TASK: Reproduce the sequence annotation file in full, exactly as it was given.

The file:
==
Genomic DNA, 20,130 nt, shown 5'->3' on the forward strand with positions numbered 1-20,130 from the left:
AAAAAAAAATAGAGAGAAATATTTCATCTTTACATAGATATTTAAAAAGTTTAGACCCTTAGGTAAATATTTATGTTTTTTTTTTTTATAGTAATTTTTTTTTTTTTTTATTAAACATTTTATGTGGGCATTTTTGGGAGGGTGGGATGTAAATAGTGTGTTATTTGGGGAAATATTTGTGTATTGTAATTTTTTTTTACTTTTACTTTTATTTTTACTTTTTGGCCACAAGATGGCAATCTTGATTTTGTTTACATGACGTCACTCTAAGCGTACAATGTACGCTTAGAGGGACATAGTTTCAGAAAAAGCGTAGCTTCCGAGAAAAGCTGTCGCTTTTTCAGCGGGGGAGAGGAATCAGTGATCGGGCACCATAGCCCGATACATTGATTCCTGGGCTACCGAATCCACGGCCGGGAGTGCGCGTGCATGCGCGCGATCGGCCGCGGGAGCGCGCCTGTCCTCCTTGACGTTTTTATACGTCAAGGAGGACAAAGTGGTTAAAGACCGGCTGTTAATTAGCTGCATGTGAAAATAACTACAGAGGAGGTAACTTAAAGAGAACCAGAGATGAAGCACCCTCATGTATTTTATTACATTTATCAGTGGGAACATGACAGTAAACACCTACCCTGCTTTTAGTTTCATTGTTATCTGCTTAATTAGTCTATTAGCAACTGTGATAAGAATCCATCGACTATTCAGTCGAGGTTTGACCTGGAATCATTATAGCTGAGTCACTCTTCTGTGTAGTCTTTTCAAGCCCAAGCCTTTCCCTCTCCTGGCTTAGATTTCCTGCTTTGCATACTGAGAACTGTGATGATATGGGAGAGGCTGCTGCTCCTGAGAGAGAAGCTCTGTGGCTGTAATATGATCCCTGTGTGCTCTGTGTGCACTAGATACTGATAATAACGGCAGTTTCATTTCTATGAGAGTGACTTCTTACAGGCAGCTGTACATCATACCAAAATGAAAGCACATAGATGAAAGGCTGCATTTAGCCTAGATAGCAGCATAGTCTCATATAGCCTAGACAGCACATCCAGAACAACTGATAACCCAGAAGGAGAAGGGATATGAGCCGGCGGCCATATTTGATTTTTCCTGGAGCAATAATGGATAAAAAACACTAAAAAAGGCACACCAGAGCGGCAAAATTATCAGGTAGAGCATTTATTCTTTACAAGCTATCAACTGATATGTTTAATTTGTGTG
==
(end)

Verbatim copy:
Genomic DNA, 20,130 nt, shown 5'->3' on the forward strand with positions numbered 1-20,130 from the left:
AAAAAAAAATAGAGAGAAATATTTCATCTTTACATAGATATTTAAAAAGTTTAGACCCTTAGGTAAATATTTATGTTTTTTTTTTTTATAGTAATTTTTTTTTTTTTTTATTAAACATTTTATGTGGGCATTTTTGGGAGGGTGGGATGTAAATAGTGTGTTATTTGGGGAAATATTTGTGTATTGTAATTTTTTTTTACTTTTACTTTTATTTTTACTTTTTGGCCACAAGATGGCAATCTTGATTTTGTTTACATGACGTCACTCTAAGCGTACAATGTACGCTTAGAGGGACATAGTTTCAGAAAAAGCGTAGCTTCCGAGAAAAGCTGTCGCTTTTTCAGCGGGGGAGAGGAATCAGTGATCGGGCACCATAGCCCGATACATTGATTCCTGGGCTACCGAATCCACGGCCGGGAGTGCGCGTGCATGCGCGCGATCGGCCGCGGGAGCGCGCCTGTCCTCCTTGACGTTTTTATACGTCAAGGAGGACAAAGTGGTTAAAGACCGGCTGTTAATTAGCTGCATGTGAAAATAACTACAGAGGAGGTAACTTAAAGAGAACCAGAGATGAAGCACCCTCATGTATTTTATTACATTTATCAGTGGGAACATGACAGTAAACACCTACCCTGCTTTTAGTTTCATTGTTATCTGCTTAATTAGTCTATTAGCAACTGTGATAAGAATCCATCGACTATTCAGTCGAGGTTTGACCTGGAATCATTATAGCTGAGTCACTCTTCTGTGTAGTCTTTTCAAGCCCAAGCCTTTCCCTCTCCTGGCTTAGATTTCCTGCTTTGCATACTGAGAACTGTGATGATATGGGAGAGGCTGCTGCTCCTGAGAGAGAAGCTCTGTGGCTGTAATATGATCCCTGTGTGCTCTGTGTGCACTAGATACTGATAATAACGGCAGTTTCATTTCTATGAGAGTGACTTCTTACAGGCAGCTGTACATCATACCAAAATGAAAGCACATAGATGAAAGGCTGCATTTAGCCTAGATAGCAGCATAGTCTCATATAGCCTAGACAGCACATCCAGAACAACTGATAACCCAGAAGGAGAAGGGATATGAGCCGGCGGCCATATTTGATTTTTCCTGGAGCAATAATGGATAAAAAACACTAAAAAAGGCACACCAGAGCGGCAAAATTATCAGGTAGAGCATTTATTCTTTACAAGCTATCAACTGATATGTTTAATTTGTGTG